LAS VEGAS – The Dutch nationals in search of Area 51 arrested for trespassing on the Nevada National Security Site have pleaded guilty and are expected this week to leave jail and return to the Netherlands.
“We did not want to cause any trouble, it has all gone a little bit out of hand,” said 20-year-old Ties Granzier – the Dutch YouTube star charged last week with his 21-year-old friend, Govert Charles Wilhelmus Jacob Sweep – in a video statement the Nye County Sheriff’s Office released Monday. “We learned from our mistakes, and it’s good to be back in a bit.”
Granzier and Sweep appeared Monday in Beatty Justice Court and pleaded guilty to trespassing and illegal parking, according to Nye County District Attorney Chris Arabia.
The men were sentenced to one year in the county jail with all but 10 days suspended.
But their plea agreement comes with conditions: Stay away from any events near or related to the Nevada National Security Site and avoid stepping within 500 yards of the site for the next year.
The men could be released from jail Thursday morning if their fines and fees – $2,280 each – are paid.
“It was important to us that these men serve jail time and pay a substantial financial penalty,” Arabia said. “We take this crime seriously, and people need to understand that we will not put up with this kind of nonsense.”
In search of Area 51
On Sept. 10, Nye County sheriff’s deputies responded to a report about foreign nationals trespassing on the Nevada National Security Site, a government testing range 65 miles north of Las Vegas.
The site is a 1,360-square-mile desert patch where scientists decades ago detonated more than 900 nuclear bombs. But the guarded government area is also 18 miles southwest of Area 51 – a military facility set inside a classified test and training range the size of Connecticut that for decades has fueled conspiracy theories and local lore about what exactly goes on there.
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A new chapter in the Area 51 mystery opened this summer when a California college student named Matty Roberts created a joke Facebook event called “Storm Area 51 – They Can’t Stop All of Us.” The affair soon exploded into a viral space oddity that generated millions of RSVPs, spawned drama between competing music festivals and led governments to declare emergencies.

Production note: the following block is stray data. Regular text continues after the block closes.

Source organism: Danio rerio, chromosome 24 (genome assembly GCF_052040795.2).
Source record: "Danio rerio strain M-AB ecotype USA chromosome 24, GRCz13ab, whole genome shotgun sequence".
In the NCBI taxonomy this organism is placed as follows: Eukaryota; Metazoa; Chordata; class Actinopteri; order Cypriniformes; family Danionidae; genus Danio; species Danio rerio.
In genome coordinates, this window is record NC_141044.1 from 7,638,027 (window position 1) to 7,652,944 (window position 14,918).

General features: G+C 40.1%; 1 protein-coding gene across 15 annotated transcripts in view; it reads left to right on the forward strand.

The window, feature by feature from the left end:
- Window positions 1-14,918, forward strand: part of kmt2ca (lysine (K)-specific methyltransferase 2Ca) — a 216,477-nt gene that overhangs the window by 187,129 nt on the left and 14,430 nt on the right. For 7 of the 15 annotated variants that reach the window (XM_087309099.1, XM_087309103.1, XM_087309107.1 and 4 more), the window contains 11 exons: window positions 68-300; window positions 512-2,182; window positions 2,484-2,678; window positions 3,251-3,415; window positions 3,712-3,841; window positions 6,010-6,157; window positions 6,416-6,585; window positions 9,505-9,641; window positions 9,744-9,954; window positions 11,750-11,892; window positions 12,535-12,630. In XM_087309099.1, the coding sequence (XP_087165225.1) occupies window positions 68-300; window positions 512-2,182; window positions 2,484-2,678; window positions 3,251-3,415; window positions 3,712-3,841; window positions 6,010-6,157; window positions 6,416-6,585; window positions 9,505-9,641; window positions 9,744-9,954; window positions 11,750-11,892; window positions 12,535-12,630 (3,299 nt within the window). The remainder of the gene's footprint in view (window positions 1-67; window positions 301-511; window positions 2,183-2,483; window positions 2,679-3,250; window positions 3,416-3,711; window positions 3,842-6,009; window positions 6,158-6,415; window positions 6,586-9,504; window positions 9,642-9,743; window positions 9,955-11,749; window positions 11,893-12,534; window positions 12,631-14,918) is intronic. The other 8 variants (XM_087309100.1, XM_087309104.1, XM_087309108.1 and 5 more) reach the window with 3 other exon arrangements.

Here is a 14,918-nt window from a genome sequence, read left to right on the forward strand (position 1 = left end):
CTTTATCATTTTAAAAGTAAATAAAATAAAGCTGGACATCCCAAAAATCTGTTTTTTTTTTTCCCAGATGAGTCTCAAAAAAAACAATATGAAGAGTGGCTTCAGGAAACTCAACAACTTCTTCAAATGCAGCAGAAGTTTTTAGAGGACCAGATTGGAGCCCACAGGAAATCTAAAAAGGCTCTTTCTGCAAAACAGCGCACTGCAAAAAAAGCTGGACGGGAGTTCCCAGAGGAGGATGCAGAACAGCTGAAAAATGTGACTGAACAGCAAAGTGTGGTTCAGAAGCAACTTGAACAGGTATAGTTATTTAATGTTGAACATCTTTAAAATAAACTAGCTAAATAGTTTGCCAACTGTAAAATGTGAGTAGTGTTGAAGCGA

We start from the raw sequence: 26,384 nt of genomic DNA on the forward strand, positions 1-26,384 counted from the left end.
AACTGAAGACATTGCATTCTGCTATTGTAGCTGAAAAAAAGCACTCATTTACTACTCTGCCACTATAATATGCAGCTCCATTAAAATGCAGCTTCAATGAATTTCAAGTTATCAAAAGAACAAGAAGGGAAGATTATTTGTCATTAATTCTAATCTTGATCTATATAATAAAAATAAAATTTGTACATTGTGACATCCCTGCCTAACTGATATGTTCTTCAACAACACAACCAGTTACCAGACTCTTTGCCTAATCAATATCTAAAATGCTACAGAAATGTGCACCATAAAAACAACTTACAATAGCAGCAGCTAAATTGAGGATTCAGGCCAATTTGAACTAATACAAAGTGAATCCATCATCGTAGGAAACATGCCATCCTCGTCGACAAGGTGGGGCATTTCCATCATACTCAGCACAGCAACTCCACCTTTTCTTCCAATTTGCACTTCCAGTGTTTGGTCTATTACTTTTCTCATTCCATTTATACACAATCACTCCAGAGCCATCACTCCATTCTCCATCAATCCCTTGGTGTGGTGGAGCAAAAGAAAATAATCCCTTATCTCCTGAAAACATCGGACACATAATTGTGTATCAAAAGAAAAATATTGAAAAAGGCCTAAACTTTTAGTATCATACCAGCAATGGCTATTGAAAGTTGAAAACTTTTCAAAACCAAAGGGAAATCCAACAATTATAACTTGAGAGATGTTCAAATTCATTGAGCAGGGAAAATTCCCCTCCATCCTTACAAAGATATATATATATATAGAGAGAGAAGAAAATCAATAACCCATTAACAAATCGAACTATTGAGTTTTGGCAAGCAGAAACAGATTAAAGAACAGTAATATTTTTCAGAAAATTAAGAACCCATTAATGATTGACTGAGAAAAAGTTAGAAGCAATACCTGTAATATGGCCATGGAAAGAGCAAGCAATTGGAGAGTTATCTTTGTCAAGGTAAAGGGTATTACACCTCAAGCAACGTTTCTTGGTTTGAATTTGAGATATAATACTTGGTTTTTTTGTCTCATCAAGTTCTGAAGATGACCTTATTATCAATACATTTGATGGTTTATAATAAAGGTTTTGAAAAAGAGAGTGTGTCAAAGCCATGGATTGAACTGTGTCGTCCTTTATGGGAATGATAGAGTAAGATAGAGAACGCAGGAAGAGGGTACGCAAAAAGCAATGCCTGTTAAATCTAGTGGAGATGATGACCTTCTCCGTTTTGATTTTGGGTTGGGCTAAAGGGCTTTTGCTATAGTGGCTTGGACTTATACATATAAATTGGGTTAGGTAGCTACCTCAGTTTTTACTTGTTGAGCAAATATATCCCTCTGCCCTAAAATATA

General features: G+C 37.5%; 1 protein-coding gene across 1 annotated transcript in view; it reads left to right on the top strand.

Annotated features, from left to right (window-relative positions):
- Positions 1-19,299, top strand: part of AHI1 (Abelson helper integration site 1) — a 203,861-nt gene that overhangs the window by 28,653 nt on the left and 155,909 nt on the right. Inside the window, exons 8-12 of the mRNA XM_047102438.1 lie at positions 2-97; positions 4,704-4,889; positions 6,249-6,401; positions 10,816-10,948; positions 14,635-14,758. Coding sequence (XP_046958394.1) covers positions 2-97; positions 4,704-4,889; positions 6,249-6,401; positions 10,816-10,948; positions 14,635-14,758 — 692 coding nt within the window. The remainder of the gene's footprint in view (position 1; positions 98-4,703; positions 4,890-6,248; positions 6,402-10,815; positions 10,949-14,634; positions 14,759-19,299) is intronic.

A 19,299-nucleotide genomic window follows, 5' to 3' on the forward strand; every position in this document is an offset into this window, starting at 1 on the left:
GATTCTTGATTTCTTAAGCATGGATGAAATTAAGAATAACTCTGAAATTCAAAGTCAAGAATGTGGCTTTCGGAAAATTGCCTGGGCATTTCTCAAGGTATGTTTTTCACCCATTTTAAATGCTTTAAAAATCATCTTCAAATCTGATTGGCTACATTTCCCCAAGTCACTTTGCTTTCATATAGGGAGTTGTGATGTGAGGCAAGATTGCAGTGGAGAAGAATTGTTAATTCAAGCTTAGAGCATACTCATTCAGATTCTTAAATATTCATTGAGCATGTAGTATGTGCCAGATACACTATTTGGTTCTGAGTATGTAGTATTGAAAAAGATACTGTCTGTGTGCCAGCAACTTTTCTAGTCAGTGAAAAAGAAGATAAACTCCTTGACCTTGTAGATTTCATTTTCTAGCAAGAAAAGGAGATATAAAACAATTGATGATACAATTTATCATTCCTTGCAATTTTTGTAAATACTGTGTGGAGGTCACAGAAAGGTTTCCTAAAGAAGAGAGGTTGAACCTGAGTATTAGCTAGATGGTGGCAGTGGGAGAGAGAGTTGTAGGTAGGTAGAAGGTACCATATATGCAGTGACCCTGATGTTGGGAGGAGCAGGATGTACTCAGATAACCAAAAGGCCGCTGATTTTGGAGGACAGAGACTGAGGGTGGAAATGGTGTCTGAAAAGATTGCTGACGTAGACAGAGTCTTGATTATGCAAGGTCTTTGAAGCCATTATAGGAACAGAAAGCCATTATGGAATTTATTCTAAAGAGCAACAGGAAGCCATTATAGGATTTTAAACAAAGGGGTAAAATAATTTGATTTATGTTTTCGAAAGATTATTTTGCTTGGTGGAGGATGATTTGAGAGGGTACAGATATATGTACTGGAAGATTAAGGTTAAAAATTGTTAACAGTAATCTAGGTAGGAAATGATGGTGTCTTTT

In an Instagram post published before the encounter with police, Granzier posed in photos in front of the Grand Canyon and Hoover Dam. The caption, written in Dutch, foreshadowed the next stop on his journey through Nevada:
“Now on to crazy recordings of crazy adventures [at] Area 51.”
The caption has since been edited to remove reference to the mysterious government base.
Deputies found a car parked 3 miles past the entrance gate.
Identified as the occupants of the vehicle, Sweep and Granzier told deputies they speak, read and write English. They saw the “No Trespassing” signs – but still they wanted a look.
Granzier identified himself as a “YouTuber.” He posts videos as “TIES” on a YouTube page that has more than 735,000 subscribers.
Deputies found in their possession several cameras, a phone, a laptop and a drone. The men consented to a search of the cameras. Deputies found video footage captured on the Nevada National Security Site property.
Sweep and Granzier were arrested and booked into the Nye County Detention Center.
If Granzier and Sweep comply with the conditions of their plea agreement, Arabia said, a conspiracy to trespass charge on hold against them will be dismissed.
“We’re not going to be in trouble again,” Sweep said.
This article originally appeared on Reno Gazette Journal: Area 51 search: Dutch YouTuber and friend sentenced for trespassing